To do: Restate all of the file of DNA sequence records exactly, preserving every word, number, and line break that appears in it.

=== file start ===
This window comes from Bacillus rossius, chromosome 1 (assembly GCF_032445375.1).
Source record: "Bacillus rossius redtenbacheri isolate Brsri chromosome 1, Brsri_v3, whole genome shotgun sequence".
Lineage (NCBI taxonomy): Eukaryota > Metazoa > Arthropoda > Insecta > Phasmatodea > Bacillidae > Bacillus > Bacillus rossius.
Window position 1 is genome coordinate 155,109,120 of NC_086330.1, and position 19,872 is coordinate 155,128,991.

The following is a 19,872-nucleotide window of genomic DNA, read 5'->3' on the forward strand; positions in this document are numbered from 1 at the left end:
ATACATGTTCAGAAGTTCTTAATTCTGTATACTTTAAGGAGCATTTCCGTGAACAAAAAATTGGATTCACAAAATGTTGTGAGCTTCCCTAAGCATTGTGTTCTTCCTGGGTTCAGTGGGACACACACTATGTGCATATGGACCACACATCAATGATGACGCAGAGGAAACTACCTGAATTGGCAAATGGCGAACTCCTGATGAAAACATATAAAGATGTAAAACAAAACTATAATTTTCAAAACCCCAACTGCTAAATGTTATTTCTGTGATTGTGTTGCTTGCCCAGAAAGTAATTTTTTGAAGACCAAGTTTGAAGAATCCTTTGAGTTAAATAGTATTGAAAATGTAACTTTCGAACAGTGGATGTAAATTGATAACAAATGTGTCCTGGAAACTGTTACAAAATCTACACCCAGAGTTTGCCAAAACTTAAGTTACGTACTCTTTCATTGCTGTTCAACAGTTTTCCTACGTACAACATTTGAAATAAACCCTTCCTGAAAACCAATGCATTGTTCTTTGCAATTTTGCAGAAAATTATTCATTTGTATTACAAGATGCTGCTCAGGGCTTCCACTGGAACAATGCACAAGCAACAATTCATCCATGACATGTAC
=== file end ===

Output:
This window comes from Bacillus rossius, chromosome 1 (assembly GCF_032445375.1).
Source record: "Bacillus rossius redtenbacheri isolate Brsri chromosome 1, Brsri_v3, whole genome shotgun sequence".
Lineage (NCBI taxonomy): Eukaryota > Metazoa > Arthropoda > Insecta > Phasmatodea > Bacillidae > Bacillus > Bacillus rossius.
Window position 1 is genome coordinate 155,109,120 of NC_086330.1, and position 19,872 is coordinate 155,128,991.

The following is a 19,872-nucleotide window of genomic DNA, read 5'->3' on the forward strand; positions in this document are numbered from 1 at the left end:
ATACATGTTCAGAAGTTCTTAATTCTGTATACTTTAAGGAGCATTTCCGTGAACAAAAAATTGGATTCACAAAATGTTGTGAGCTTCCCTAAGCATTGTGTTCTTCCTGGGTTCAGTGGGACACACACTATGTGCATATGGACCACACATCAATGATGACGCAGAGGAAACTACCTGAATTGGCAAATGGCGAACTCCTGATGAAAACATATAAAGATGTAAAACAAAACTATAATTTTCAAAACCCCAACTGCTAAATGTTATTTCTGTGATTGTGTTGCTTGCCCAGAAAGTAATTTTTTGAAGACCAAGTTTGAAGAATCCTTTGAGTTAAATAGTATTGAAAATGTAACTTTCGAACAGTGGATGTAAATTGATAACAAATGTGTCCTGGAAACTGTTACAAAATCTACACCCAGAGTTTGCCAAAACTTAAGTTACGTACTCTTTCATTGCTGTTCAACAGTTTTCCTACGTACAACATTTGAAATAAACCCTTCCTGAAAACCAATGCATTGTTCTTTGCAATTTTGCAGAAAATTATTCATTTGTATTACAAGATGCTGCTCAGGGCTTCCACTGGAACAATGCACAAGCAACAATTCATCCATGACATGTAC